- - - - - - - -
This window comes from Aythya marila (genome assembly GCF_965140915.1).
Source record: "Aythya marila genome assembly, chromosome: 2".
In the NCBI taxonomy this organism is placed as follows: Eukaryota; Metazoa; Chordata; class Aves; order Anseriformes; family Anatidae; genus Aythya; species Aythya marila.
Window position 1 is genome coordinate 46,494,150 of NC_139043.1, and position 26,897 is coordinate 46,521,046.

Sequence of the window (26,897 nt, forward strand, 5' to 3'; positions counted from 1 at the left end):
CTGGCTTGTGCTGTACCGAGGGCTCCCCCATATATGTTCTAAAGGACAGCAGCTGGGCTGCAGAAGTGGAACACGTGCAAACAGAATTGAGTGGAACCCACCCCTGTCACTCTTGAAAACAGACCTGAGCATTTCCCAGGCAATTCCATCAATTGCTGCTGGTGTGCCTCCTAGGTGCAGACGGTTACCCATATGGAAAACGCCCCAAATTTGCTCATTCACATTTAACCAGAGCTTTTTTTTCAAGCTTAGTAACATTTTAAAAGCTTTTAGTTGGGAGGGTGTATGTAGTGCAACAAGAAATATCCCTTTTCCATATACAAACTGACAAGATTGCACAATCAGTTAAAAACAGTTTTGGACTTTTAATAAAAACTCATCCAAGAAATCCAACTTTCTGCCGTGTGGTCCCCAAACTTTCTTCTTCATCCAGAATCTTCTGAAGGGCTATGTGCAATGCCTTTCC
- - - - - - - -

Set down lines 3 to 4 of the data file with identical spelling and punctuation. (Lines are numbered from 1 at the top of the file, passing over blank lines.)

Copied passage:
In the NCBI taxonomy this organism is placed as follows: Eukaryota; Metazoa; Chordata; class Aves; order Anseriformes; family Anatidae; genus Aythya; species Aythya marila.
Window position 1 is genome coordinate 46,494,150 of NC_139043.1, and position 26,897 is coordinate 46,521,046.